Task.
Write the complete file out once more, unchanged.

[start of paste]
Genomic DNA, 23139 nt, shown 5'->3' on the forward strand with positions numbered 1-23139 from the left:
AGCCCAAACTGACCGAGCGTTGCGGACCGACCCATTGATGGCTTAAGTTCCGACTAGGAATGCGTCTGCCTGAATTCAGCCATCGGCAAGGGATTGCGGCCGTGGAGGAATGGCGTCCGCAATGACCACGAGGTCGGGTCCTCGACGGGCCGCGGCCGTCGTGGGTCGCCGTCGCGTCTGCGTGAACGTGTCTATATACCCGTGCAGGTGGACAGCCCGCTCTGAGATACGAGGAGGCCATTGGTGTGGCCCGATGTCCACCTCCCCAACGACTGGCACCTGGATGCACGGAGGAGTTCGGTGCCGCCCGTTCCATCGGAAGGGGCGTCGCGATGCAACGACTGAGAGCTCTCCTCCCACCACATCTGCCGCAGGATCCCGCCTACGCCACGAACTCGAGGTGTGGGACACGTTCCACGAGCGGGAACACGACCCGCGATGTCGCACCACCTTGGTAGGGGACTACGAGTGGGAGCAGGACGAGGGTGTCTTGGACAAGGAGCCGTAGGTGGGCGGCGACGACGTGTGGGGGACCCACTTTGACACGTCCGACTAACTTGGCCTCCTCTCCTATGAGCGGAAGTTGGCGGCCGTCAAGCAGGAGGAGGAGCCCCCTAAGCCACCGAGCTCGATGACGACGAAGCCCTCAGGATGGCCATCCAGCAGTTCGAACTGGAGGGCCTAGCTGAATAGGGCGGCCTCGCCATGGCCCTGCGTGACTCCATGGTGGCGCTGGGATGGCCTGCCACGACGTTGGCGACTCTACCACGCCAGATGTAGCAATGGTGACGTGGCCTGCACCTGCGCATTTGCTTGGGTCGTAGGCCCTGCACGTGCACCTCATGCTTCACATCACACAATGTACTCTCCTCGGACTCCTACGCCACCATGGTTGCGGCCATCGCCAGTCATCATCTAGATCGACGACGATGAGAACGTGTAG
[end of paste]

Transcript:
Genomic DNA, 23139 nt, shown 5'->3' on the forward strand with positions numbered 1-23139 from the left:
AGCCCAAACTGACCGAGCGTTGCGGACCGACCCATTGATGGCTTAAGTTCCGACTAGGAATGCGTCTGCCTGAATTCAGCCATCGGCAAGGGATTGCGGCCGTGGAGGAATGGCGTCCGCAATGACCACGAGGTCGGGTCCTCGACGGGCCGCGGCCGTCGTGGGTCGCCGTCGCGTCTGCGTGAACGTGTCTATATACCCGTGCAGGTGGACAGCCCGCTCTGAGATACGAGGAGGCCATTGGTGTGGCCCGATGTCCACCTCCCCAACGACTGGCACCTGGATGCACGGAGGAGTTCGGTGCCGCCCGTTCCATCGGAAGGGGCGTCGCGATGCAACGACTGAGAGCTCTCCTCCCACCACATCTGCCGCAGGATCCCGCCTACGCCACGAACTCGAGGTGTGGGACACGTTCCACGAGCGGGAACACGACCCGCGATGTCGCACCACCTTGGTAGGGGACTACGAGTGGGAGCAGGACGAGGGTGTCTTGGACAAGGAGCCGTAGGTGGGCGGCGACGACGTGTGGGGGACCCACTTTGACACGTCCGACTAACTTGGCCTCCTCTCCTATGAGCGGAAGTTGGCGGCCGTCAAGCAGGAGGAGGAGCCCCCTAAGCCACCGAGCTCGATGACGACGAAGCCCTCAGGATGGCCATCCAGCAGTTCGAACTGGAGGGCCTAGCTGAATAGGGCGGCCTCGCCATGGCCCTGCGTGACTCCATGGTGGCGCTGGGATGGCCTGCCACGACGTTGGCGACTCTACCACGCCAGATGTAGCAATGGTGACGTGGCCTGCACCTGCGCATTTGCTTGGGTCGTAGGCCCTGCACGTGCACCTCATGCTTCACATCACACAATGTACTCTCCTCGGACTCCTACGCCACCATGGTTGCGGCCATCGCCAGTCATCATCTAGATCGACGACGATGAGAACGTGTAG